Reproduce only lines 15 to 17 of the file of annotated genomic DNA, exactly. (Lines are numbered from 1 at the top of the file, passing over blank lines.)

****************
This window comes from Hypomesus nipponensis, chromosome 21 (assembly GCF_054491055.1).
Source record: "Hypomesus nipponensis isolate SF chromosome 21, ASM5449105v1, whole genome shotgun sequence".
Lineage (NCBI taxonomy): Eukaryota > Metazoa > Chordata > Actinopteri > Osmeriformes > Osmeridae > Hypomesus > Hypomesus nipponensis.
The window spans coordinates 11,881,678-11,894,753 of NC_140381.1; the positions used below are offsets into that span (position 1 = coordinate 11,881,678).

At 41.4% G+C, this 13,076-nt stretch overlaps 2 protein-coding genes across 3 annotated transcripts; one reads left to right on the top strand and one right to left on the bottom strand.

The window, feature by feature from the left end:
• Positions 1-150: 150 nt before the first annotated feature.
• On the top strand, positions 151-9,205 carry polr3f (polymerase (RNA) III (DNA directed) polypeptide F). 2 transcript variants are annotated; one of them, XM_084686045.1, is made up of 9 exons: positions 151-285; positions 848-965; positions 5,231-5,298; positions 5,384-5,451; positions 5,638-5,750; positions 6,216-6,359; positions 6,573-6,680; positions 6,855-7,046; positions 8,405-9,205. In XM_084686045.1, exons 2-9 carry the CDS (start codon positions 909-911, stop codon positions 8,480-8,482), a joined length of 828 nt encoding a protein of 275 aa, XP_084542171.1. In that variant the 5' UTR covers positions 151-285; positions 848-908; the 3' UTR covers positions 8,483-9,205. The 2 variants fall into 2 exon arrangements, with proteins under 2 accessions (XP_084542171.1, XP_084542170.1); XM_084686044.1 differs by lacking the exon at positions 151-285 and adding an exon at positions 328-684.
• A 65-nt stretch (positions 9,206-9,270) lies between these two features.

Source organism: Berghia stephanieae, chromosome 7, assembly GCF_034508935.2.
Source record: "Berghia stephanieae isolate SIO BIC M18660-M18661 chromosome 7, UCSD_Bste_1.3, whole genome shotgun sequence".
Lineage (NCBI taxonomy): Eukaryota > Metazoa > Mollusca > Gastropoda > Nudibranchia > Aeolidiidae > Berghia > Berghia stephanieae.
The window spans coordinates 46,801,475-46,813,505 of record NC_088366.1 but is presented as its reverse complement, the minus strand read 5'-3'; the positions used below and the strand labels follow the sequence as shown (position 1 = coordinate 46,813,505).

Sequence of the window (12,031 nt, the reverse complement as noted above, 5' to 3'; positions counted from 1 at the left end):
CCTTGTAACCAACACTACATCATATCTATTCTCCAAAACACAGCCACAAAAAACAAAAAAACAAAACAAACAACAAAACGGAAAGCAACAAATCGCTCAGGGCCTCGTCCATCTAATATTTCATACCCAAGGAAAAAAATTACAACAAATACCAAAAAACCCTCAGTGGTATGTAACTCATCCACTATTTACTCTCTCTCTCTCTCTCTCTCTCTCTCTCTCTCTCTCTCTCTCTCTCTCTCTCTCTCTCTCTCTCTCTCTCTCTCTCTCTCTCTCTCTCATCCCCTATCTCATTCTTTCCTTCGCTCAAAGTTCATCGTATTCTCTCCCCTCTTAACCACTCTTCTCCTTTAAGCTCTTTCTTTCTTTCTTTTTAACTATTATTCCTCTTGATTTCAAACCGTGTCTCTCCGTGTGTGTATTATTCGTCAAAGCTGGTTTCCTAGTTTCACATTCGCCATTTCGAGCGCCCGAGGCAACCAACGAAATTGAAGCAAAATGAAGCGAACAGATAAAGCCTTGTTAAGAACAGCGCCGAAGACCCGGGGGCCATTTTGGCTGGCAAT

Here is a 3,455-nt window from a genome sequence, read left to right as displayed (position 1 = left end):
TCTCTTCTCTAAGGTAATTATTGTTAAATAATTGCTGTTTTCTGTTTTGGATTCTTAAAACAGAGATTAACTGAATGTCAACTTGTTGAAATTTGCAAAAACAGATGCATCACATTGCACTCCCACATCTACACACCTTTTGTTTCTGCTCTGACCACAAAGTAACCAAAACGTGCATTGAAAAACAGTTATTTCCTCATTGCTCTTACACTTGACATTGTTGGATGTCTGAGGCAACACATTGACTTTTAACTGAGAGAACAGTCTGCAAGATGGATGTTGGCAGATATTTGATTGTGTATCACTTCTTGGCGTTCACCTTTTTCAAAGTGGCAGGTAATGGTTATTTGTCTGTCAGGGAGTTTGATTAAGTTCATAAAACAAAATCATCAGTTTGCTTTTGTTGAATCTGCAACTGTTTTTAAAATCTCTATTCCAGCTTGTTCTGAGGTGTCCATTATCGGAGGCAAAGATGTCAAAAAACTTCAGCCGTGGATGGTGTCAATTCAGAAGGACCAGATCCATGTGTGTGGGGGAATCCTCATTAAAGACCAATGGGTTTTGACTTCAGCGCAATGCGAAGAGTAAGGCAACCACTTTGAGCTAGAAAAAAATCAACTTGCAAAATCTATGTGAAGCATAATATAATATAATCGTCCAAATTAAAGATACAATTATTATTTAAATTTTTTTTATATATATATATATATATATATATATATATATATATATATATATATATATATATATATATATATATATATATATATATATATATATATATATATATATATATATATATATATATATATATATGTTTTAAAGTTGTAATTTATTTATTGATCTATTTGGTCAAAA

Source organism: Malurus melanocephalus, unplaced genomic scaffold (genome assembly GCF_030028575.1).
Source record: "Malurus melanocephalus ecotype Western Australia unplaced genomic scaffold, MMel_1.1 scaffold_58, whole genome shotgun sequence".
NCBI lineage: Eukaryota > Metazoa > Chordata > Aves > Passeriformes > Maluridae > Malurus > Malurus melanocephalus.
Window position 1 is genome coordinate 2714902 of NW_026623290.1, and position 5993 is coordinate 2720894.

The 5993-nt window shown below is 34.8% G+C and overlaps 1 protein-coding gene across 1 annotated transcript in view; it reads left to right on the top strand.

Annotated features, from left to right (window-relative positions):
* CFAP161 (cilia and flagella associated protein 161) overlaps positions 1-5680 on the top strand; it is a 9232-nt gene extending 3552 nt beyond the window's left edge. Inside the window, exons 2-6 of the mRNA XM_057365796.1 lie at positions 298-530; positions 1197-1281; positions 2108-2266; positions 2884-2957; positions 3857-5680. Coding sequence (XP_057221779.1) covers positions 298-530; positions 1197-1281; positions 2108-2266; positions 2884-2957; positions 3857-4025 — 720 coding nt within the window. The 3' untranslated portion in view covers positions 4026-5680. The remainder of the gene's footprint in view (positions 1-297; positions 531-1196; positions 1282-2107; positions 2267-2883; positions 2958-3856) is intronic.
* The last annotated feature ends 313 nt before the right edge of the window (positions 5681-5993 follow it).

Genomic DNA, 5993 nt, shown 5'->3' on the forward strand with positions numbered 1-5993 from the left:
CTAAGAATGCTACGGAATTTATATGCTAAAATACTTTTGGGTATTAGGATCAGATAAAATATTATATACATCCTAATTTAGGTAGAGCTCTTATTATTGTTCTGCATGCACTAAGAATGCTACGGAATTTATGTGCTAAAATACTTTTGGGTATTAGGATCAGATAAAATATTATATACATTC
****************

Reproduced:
CCTTGTAACCAACACTACATCATATCTATTCTCCAAAACACAGCCACAAAAAACAAAAAAACAAAACAAACAACAAAACGGAAAGCAACAAATCGCTCAGGGCCTCGTCCATCTAATATTTCATACCCAAGGAAAAAAATTACAACAAATACCAAAAAACCCTCAGTGGTATGTAACTCATCCACTATTTACTCTCTCTCTCTCTCTCTCTCTCTCTCTCTCTCTCTCTCTCTCTCTCTCTCTCTCTCTCTCTCTCTCTCTCTCTCTCTCTCTCTCTCTCATCCCCTATCTCATTCTTTCCTTCGCTCAAAGTTCATCGTATTCTCTCCCCTCTTAACCACTCTTCTCCTTTAAGCTCTTTCTTTCTTTCTTTTTAACTATTATTCCTCTTGATTTCAAACCGTGTCTCTCCGTGTGTGTATTATTCGTCAAAGCTGGTTTCCTAGTTTCACATTCGCCATTTCGAGCGCCCGAGGCAACCAACGAAATTGAAGCAAAATGAAGCGAACAGATAAAGCCTTGTTAAGAACAGCGCCGAAGACCCGGGGGCCATTTTGGCTGGCAAT

Here is a 3,455-nt window from a genome sequence, read left to right as displayed (position 1 = left end):
TCTCTTCTCTAAGGTAATTATTGTTAAATAATTGCTGTTTTCTGTTTTGGATTCTTAAAACAGAGATTAACTGAATGTCAACTTGTTGAAATTTGCAAAAACAGATGCATCACATTGCACTCCCACATCTACACACCTTTTGTTTCTGCTCTGACCACAAAGTAACCAAAACGTGCATTGAAAAACAGTTATTTCCTCATTGCTCTTACACTTGACATTGTTGGATGTCTGAGGCAACACATTGACTTTTAACTGAGAGAACAGTCTGCAAGATGGATGTTGGCAGATATTTGATTGTGTATCACTTCTTGGCGTTCACCTTTTTCAAAGTGGCAGGTAATGGTTATTTGTCTGTCAGGGAGTTTGATTAAGTTCATAAAACAAAATCATCAGTTTGCTTTTGTTGAATCTGCAACTGTTTTTAAAATCTCTATTCCAGCTTGTTCTGAGGTGTCCATTATCGGAGGCAAAGATGTCAAAAAACTTCAGCCGTGGATGGTGTCAATTCAGAAGGACCAGATCCATGTGTGTGGGGGAATCCTCATTAAAGACCAATGGGTTTTGACTTCAGCGCAATGCGAAGAGTAAGGCAACCACTTTGAGCTAGAAAAAAATCAACTTGCAAAATCTATGTGAAGCATAATATAATATAATCGTCCAAATTAAAGATACAATTATTATTTAAATTTTTTTTATATATATATATATATATATATATATATATATATATATATATATATATATATATATATATATATATATATATATATATATATATATATATATATATATATATATATATATATATATATATATGTTTTAAAGTTGTAATTTATTTATTGATCTATTTGGTCAAAA